Author, chef, restaurateur, teacher – these are just a few of the hats Michael Swamy dons. We caught up with the multi-talented powerhouse to discuss his latest projects, where he designed menus for several forest resorts across the country.
Among one of the most celebrated names in the food industry, the prefix chef does little to reflect the full scope of what Michael Swamy actually does. Aside from being a chef who has graduated from the world-renowned Le Cordon Bleu, London, he has, across his career spanning decades, set up some of the country’s finest restaurants, overseen production for major TV shows such as MasterChef India, curated food festivals and authored a number of books, aside from regular columns and contributions.
He’s also a lecturer, a photographer, and the recipient of numerous awards. His passion for nature and wildlife, has recently culminated in him designing menus for a host of wildlife and mountain resorts across India, and we caught up with him to talk about this in greater detail.
There are many considerations when designing a menu that is not only thematic but also looking to provide a connect between diners and the location. “Regional cuisine is getting increasingly diluted. Wherever you go, the usual fare is Punjabi food or Mughlai food, there’s hardly any variation. And it’s a shame, given the depth and variety of our cuisine and culture. My idea is to highlight local ingredients through regional cuisines. Where I add a twist is to use international techniques in plating and presentation, so that people remember the meal long after,” says Chef Michael.
Of course, the same kind of menus don’t work everywhere. It depends on the kind of clientele the property usually hosts and also, is tailored to be in sync with daily schedules, especially important in forest resorts where safaris are the prime attraction. “There has to be variation in the kind of fare the diner can choose from. If I’m serving regional cuisine for lunch, I’ll probably plan continental or Asian for dinner. Overseas tourists really love Indian regional cuisine. Their exposure to Indian cuisine is limited to the usual suspects such as butter chicken or palak paneer, so this is an entirely new and different experience for them. Domestic tourists, on the other hand, understandably want a bit more variety. The other thing that has to be factored in is the day’s activities that are scheduled. If somebody has an early morning safari or a trek lined up, we’re not going to serve them a spicy, heavy meal for dinner the previous night. Similarly, weather or climate conditions also have a role to play. If it’s hot and humid, the food should be such that it can be easily processed and leave the diner feeling satiated but light. When it comes to food, health has to be given priority.”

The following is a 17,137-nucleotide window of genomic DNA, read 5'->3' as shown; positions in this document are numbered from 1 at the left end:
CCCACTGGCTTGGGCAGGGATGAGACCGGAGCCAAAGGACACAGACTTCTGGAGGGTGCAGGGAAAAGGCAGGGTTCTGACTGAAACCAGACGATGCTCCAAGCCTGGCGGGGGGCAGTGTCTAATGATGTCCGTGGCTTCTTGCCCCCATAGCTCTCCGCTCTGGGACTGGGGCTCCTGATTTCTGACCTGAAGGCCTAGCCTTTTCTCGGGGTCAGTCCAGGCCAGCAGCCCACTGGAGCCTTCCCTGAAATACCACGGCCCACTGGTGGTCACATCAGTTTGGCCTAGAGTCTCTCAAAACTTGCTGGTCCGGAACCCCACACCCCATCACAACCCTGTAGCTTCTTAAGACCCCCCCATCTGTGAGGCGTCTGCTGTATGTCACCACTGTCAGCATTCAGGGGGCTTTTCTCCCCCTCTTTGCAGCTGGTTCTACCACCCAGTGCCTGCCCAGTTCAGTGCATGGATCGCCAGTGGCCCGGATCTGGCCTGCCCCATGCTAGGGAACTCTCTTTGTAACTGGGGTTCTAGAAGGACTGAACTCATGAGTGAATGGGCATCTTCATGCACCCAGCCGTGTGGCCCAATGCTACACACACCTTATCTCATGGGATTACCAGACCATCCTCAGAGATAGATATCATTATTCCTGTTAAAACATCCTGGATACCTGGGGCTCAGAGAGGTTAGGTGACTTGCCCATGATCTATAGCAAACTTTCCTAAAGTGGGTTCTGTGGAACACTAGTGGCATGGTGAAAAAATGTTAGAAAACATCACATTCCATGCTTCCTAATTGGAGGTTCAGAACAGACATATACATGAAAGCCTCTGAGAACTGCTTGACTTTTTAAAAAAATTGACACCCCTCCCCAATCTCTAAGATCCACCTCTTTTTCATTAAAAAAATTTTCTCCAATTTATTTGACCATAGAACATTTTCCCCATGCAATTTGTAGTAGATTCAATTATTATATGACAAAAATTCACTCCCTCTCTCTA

And while most travellers who are looking for a simple break or a family outing might be more comfortable with known dishes, there are a few discerning ones, with wider exposure and evolved palates that want to try something different. “Those who are usually well travelled and want to explore new flavours are often fascinated by some of the traditional recipes India has to offer. For instance, I use some of the hunting spices that Rajasthan is famous for in some recipes. The other thing I use often is coal cooking. With modern tech and methods, some of these traditional ways of cooking have all but died out. But I’ve always found coal cooking to add a unique dimension to flavours.”
It’s not just local ingredients or cuisines that the chef focuses on, but also local talent. “Whenever I am associated with such projects, where it’s my responsibility to train the staff, I make it a point to employ people from the local community.” The focus on local sources, be it for staff or produce, is part of Chef Michael’s larger sustainability approach. At any of the properties he’s involved in, he visits local markets, growers and vendors to identify the freshest produce. Sourcing directly from these local communities not only keeps these smaller economies alive and well but also reduces the carbon footprint of all involved.
“We find locals who grow the kind of produce we want and buy it from them at market price. It gives us great quality and at the same time, cuts out the middleman, getting the growers the best returns for their efforts. Our milk comes from local dairies, our wheat is ground at local facilities, there’s an enormous amount of involvement of the local community in nearly every property. Most of the properties also have some space where they grow organic produce such as tomatoes, lettuce, spinach, cabbage, among others. I make it a point to source as much as possible from these integrated spaces.”
Chef Michael is as strict about material usage and kitchen waste, balking at the idea of getting juice in tetrapacks. “Wherever we can eliminate packaging materials, we do. In the kitchen, I ensure all the trimmings and excesses are used in some other preparation. There’s hardly any food wastage because our meals cooked in certain quantities, but even if there’s any excess, there’s always somebody to eat it.”
The menus designed by Chef Michael Swamy are now available at six resorts of the Pugdundee Safaris chain, Jim’s Jungle Retreat in Corbett, and Te Aroha in Dhanachulli, Uttarakhand, among others. While we might still be some time away from safaris and treks, when it is safe to travel again, indulge in a bit of wild cuisine for an insightful glimpse into India’s many cultures, cuisines and of course, wildlife.